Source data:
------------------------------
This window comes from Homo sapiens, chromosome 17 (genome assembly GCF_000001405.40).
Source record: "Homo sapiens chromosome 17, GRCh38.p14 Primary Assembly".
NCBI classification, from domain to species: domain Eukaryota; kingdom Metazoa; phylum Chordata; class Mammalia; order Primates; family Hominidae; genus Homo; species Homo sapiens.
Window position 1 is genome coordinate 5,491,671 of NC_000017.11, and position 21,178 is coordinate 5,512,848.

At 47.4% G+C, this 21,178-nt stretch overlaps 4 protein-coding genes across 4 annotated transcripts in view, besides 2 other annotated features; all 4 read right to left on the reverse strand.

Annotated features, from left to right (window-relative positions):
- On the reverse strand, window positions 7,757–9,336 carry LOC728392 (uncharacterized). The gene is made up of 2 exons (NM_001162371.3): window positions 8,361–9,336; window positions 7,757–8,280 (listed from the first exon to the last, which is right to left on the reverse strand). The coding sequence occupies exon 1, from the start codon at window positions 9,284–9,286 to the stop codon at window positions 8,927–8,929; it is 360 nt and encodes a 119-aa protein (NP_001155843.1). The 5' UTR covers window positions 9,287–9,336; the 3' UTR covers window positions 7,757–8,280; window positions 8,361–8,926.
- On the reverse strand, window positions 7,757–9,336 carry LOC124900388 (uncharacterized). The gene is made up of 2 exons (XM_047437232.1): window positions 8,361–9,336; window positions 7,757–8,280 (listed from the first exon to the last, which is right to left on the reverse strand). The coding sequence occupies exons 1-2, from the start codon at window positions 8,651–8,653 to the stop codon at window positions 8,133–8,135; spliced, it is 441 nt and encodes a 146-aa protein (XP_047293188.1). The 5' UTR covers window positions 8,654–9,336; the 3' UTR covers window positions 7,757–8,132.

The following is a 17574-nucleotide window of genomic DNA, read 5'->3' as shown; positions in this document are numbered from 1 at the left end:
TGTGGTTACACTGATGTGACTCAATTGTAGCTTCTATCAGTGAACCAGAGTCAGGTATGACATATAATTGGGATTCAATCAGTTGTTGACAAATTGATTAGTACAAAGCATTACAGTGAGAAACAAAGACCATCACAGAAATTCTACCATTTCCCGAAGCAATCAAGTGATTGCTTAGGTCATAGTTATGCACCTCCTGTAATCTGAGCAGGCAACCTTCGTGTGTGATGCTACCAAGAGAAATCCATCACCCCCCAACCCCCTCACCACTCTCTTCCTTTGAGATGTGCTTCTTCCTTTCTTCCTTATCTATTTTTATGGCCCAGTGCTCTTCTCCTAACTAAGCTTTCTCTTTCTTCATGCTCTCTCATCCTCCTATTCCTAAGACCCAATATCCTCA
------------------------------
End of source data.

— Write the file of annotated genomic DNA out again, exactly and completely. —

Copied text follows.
This window comes from Homo sapiens, chromosome 17 (genome assembly GCF_000001405.40).
Source record: "Homo sapiens chromosome 17, GRCh38.p14 Primary Assembly".
NCBI classification, from domain to species: domain Eukaryota; kingdom Metazoa; phylum Chordata; class Mammalia; order Primates; family Hominidae; genus Homo; species Homo sapiens.
Window position 1 is genome coordinate 5,491,671 of NC_000017.11, and position 21,178 is coordinate 5,512,848.

At 47.4% G+C, this 21,178-nt stretch overlaps 4 protein-coding genes across 4 annotated transcripts in view, besides 2 other annotated features; all 4 read right to left on the reverse strand.

Annotated features, from left to right (window-relative positions):
- On the reverse strand, window positions 7,757–9,336 carry LOC728392 (uncharacterized). The gene is made up of 2 exons (NM_001162371.3): window positions 8,361–9,336; window positions 7,757–8,280 (listed from the first exon to the last, which is right to left on the reverse strand). The coding sequence occupies exon 1, from the start codon at window positions 9,284–9,286 to the stop codon at window positions 8,927–8,929; it is 360 nt and encodes a 119-aa protein (NP_001155843.1). The 5' UTR covers window positions 9,287–9,336; the 3' UTR covers window positions 7,757–8,280; window positions 8,361–8,926.
- On the reverse strand, window positions 7,757–9,336 carry LOC124900388 (uncharacterized). The gene is made up of 2 exons (XM_047437232.1): window positions 8,361–9,336; window positions 7,757–8,280 (listed from the first exon to the last, which is right to left on the reverse strand). The coding sequence occupies exons 1-2, from the start codon at window positions 8,651–8,653 to the stop codon at window positions 8,133–8,135; spliced, it is 441 nt and encodes a 146-aa protein (XP_047293188.1). The 5' UTR covers window positions 8,654–9,336; the 3' UTR covers window positions 7,757–8,132.

The following is a 17574-nucleotide window of genomic DNA, read 5'->3' as shown; positions in this document are numbered from 1 at the left end:
TGTGGTTACACTGATGTGACTCAATTGTAGCTTCTATCAGTGAACCAGAGTCAGGTATGACATATAATTGGGATTCAATCAGTTGTTGACAAATTGATTAGTACAAAGCATTACAGTGAGAAACAAAGACCATCACAGAAATTCTACCATTTCCCGAAGCAATCAAGTGATTGCTTAGGTCATAGTTATGCACCTCCTGTAATCTGAGCAGGCAACCTTCGTGTGTGATGCTACCAAGAGAAATCCATCACCCCCCAACCCCCTCACCACTCTCTTCCTTTGAGATGTGCTTCTTCCTTTCTTCCTTATCTATTTTTATGGCCCAGTGCTCTTCTCCTAACTAAGCTTTCTCTTTCTTCATGCTCTCTCATCCTCCTATTCCTAAGACCCAATATCCTCA